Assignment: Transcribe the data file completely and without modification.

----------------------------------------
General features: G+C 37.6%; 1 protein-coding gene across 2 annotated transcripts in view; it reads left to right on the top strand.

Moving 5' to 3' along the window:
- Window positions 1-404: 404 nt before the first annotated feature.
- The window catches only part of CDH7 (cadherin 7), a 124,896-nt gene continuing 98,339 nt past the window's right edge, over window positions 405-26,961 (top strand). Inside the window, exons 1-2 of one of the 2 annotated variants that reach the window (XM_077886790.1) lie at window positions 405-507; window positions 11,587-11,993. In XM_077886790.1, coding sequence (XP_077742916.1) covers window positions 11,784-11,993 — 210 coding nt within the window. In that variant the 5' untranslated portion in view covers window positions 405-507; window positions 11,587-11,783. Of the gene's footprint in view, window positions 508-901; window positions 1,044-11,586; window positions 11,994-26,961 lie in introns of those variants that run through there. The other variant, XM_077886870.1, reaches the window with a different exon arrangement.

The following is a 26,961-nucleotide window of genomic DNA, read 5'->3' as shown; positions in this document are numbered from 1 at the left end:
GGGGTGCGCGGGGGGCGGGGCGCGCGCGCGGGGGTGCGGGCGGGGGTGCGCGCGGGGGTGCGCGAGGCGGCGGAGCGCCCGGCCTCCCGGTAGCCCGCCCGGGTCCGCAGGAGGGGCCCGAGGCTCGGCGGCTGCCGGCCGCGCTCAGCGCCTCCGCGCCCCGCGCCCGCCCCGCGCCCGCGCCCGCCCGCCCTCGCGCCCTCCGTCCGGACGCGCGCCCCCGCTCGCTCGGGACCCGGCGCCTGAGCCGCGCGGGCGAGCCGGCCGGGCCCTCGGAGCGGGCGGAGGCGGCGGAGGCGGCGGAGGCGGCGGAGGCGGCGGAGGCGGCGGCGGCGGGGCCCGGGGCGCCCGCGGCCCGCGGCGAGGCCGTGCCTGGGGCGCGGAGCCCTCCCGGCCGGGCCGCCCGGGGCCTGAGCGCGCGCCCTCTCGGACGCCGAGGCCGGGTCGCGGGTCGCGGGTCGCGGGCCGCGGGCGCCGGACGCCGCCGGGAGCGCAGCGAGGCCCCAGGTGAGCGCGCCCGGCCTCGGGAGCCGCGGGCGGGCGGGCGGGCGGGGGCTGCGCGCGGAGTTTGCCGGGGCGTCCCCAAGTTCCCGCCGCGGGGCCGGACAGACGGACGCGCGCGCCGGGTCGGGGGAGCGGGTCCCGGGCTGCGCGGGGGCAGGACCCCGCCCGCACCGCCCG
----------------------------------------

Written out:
General features: G+C 37.6%; 1 protein-coding gene across 2 annotated transcripts in view; it reads left to right on the top strand.

Moving 5' to 3' along the window:
- Window positions 1-404: 404 nt before the first annotated feature.
- The window catches only part of CDH7 (cadherin 7), a 124,896-nt gene continuing 98,339 nt past the window's right edge, over window positions 405-26,961 (top strand). Inside the window, exons 1-2 of one of the 2 annotated variants that reach the window (XM_077886790.1) lie at window positions 405-507; window positions 11,587-11,993. In XM_077886790.1, coding sequence (XP_077742916.1) covers window positions 11,784-11,993 — 210 coding nt within the window. In that variant the 5' untranslated portion in view covers window positions 405-507; window positions 11,587-11,783. Of the gene's footprint in view, window positions 508-901; window positions 1,044-11,586; window positions 11,994-26,961 lie in introns of those variants that run through there. The other variant, XM_077886870.1, reaches the window with a different exon arrangement.

The following is a 26,961-nucleotide window of genomic DNA, read 5'->3' as shown; positions in this document are numbered from 1 at the left end:
GGGGTGCGCGGGGGGCGGGGCGCGCGCGCGGGGGTGCGGGCGGGGGTGCGCGCGGGGGTGCGCGAGGCGGCGGAGCGCCCGGCCTCCCGGTAGCCCGCCCGGGTCCGCAGGAGGGGCCCGAGGCTCGGCGGCTGCCGGCCGCGCTCAGCGCCTCCGCGCCCCGCGCCCGCCCCGCGCCCGCGCCCGCCCGCCCTCGCGCCCTCCGTCCGGACGCGCGCCCCCGCTCGCTCGGGACCCGGCGCCTGAGCCGCGCGGGCGAGCCGGCCGGGCCCTCGGAGCGGGCGGAGGCGGCGGAGGCGGCGGAGGCGGCGGAGGCGGCGGAGGCGGCGGCGGCGGGGCCCGGGGCGCCCGCGGCCCGCGGCGAGGCCGTGCCTGGGGCGCGGAGCCCTCCCGGCCGGGCCGCCCGGGGCCTGAGCGCGCGCCCTCTCGGACGCCGAGGCCGGGTCGCGGGTCGCGGGTCGCGGGCCGCGGGCGCCGGACGCCGCCGGGAGCGCAGCGAGGCCCCAGGTGAGCGCGCCCGGCCTCGGGAGCCGCGGGCGGGCGGGCGGGCGGGGGCTGCGCGCGGAGTTTGCCGGGGCGTCCCCAAGTTCCCGCCGCGGGGCCGGACAGACGGACGCGCGCGCCGGGTCGGGGGAGCGGGTCCCGGGCTGCGCGGGGGCAGGACCCCGCCCGCACCGCCCG